Compliance is a domestic affair and it is almost always a politically wrought and contentious process. Because of the wide range of reparations the tribunals ask of countries, no one domestic institution can fulfill a country’s compliance obligations. Instead, compliance requires a coalition of actors, often comprised of executives, legislators, judges and civil society actors, that work together to overturn legislation, enact new policies and rethink constitutional law. Each institution and actor has its own incentives for compliance and while such impetuses are manifold, three really stand out.
First, for some governments, compliance represents an opportunity to advance a domestic policy initiative. In Argentina, for example, the Kirchner administrations leveraged compliance with the Inter-American Court of Human Rights’ rulings on anti-impunity measures to overhaul their domestic policies and laws on the amnesties and pardons of former junta leaders.
A second incentive that governments have to comply with the tribunals’ rulings is to use compliance as a way to signal their commitment to human rights. The Uribe administration in Colombia, for instance, regularly complied—albeit partially—with the Inter-American Court of Human Rights’ rulings as evidence of its commitment to human rights. Russia, too, regularly complies with parts of the European Court of Human Rights’ rulings in order to demonstrate its alleged dedication to human rights. Observers in Colombia and Russia, as well as at the Courts in Strasbourg and San José, are skeptical about the verity of these signals but they tend to welcome any and all advances in the realm of human rights.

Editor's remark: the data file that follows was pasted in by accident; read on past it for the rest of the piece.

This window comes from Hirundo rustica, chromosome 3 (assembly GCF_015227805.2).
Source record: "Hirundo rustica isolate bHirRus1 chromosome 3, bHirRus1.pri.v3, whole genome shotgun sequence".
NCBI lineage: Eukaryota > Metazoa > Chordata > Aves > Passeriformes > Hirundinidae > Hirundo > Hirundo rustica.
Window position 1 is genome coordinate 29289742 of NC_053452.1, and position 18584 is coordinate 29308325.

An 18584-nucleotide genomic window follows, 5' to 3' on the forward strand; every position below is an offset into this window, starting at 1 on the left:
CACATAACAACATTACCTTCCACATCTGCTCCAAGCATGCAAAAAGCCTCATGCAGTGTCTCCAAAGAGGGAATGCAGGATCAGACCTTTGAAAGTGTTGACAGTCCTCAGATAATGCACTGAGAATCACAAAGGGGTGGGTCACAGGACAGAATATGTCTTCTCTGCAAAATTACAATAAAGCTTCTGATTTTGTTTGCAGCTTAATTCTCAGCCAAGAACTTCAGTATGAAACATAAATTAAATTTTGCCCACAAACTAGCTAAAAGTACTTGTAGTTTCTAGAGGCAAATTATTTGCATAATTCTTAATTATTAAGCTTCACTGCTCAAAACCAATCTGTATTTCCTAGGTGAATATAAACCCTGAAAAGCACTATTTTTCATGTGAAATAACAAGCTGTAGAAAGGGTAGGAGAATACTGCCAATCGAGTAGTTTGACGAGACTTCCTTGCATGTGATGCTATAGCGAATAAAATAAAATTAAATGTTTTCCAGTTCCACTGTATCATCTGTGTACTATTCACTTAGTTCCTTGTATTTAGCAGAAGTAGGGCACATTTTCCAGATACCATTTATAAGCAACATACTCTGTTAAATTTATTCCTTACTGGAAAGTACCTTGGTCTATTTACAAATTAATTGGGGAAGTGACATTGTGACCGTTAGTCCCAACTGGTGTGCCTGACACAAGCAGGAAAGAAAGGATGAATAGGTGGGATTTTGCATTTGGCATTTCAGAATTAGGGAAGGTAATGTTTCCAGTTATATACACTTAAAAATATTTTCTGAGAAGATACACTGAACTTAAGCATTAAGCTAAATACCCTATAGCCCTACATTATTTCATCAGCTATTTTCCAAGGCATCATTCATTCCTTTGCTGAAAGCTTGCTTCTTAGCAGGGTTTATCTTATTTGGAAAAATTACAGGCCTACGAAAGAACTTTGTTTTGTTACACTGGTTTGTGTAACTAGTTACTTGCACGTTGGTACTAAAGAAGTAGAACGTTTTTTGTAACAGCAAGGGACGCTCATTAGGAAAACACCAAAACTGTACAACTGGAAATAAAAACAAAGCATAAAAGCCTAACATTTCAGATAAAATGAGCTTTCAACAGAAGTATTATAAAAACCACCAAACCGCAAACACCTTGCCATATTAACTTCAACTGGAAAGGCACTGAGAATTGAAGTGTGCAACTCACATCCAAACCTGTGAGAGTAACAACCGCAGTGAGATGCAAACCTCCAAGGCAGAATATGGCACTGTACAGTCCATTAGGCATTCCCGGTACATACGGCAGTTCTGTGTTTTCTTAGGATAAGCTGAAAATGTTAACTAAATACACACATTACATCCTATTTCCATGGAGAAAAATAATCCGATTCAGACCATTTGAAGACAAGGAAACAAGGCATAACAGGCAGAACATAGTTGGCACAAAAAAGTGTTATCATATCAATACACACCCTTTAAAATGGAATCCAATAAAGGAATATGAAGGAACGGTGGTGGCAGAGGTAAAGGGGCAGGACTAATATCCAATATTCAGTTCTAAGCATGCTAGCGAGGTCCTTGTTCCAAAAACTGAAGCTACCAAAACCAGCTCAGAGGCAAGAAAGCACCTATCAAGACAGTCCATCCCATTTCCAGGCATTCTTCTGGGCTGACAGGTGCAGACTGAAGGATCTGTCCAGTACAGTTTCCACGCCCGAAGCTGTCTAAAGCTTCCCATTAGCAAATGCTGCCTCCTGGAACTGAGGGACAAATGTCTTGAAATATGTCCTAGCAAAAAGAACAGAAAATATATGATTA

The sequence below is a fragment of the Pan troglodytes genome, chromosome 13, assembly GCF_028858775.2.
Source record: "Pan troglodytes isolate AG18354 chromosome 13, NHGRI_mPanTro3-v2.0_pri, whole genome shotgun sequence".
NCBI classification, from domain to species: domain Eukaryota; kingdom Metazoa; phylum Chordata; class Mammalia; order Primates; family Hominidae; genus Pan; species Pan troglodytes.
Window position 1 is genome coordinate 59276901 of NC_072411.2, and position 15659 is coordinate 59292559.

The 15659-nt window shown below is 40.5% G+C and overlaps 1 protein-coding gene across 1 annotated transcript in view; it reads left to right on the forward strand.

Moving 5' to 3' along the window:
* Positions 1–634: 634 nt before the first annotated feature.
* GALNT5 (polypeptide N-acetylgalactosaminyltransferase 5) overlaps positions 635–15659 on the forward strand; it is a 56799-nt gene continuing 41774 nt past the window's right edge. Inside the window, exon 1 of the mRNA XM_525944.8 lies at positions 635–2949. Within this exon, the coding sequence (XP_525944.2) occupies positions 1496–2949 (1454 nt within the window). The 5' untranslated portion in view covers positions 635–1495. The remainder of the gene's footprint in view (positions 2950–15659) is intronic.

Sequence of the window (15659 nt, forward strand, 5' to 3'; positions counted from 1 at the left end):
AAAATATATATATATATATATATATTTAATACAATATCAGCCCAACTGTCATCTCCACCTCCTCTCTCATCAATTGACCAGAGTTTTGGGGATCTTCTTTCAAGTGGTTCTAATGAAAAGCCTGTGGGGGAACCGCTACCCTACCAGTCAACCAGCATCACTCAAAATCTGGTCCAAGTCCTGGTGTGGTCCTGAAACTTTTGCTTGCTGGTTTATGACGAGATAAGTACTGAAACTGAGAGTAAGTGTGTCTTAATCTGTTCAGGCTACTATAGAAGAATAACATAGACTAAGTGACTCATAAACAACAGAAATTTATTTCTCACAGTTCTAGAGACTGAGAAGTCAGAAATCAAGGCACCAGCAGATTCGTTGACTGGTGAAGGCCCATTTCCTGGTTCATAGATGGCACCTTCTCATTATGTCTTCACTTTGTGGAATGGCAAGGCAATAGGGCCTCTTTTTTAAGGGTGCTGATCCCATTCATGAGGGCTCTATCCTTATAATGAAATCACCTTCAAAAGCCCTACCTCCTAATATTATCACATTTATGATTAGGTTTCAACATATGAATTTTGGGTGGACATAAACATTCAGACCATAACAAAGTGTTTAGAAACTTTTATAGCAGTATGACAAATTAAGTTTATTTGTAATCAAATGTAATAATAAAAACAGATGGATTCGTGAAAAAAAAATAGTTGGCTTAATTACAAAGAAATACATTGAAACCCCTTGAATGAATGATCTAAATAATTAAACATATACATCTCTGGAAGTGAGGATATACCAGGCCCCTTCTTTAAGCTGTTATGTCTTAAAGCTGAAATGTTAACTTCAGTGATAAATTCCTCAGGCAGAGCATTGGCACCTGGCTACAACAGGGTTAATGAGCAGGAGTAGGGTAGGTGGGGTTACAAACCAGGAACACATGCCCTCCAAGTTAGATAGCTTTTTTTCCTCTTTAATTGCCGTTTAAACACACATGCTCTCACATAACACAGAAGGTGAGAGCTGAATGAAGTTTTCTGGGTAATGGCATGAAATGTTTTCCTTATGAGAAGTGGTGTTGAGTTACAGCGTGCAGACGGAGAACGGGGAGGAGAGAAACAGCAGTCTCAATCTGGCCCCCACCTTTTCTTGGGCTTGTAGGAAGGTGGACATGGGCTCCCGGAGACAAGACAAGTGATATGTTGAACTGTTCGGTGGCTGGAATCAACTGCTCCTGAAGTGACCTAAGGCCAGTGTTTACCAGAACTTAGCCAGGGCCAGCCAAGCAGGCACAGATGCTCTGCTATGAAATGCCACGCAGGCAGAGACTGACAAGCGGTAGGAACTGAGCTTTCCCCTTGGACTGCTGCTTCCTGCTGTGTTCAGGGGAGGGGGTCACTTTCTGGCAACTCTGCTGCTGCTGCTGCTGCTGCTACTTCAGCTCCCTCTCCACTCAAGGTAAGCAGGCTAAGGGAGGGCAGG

Finally, some countries comply with the regional human rights tribunals because of long-standing commitments to human rights and the rule of law. The United Kingdom, for example, has complied with the European Court of Human Rights’ jurisprudence on a number of security-related concerns despite harsh domestic dissent. Politicians repeatedly claimed that their hands were tied by a long-standing obligation not just to the European Court of Human Rights but also to the basic principles of the rule of law and human rights more broadly.
What does this all mean for the protection of human rights? First, it seems clear that human rights law is more than simply “nonsense on stilts.” These regional human rights tribunals are part of a significant reconfiguration of the governance of human rights and we would be remiss to dismiss them as little more than paper tigers. At the same time, scholars, activists and policymakers must also be mindful not to put these tribunals on too high of a pedestal. If anything, these tribunals make it very clear that while international human rights law is, in fact, law, the processes of implementing and complying with these laws is inherently and inextricably political.
When we think about how far international human rights laws has come over the past 75 years and the important role that the European and Inter-American Courts of Human Rights have played in this development, it is important to recognize that the key to improving human rights is in domestic political processes—the institutions and the incentives that political actors have to use and usurp international human rights law. It has been by tapping into these political dynamics that the European and Inter-American Courts of Human Rights have affected countries’ human rights policies and practices as well as the larger landscape of international human rights law. Looking forward, it is incumbent upon the European and the Inter-American Courts of Human Rights, as well as their supporters, to hone their jurisprudence as well as their political savvy.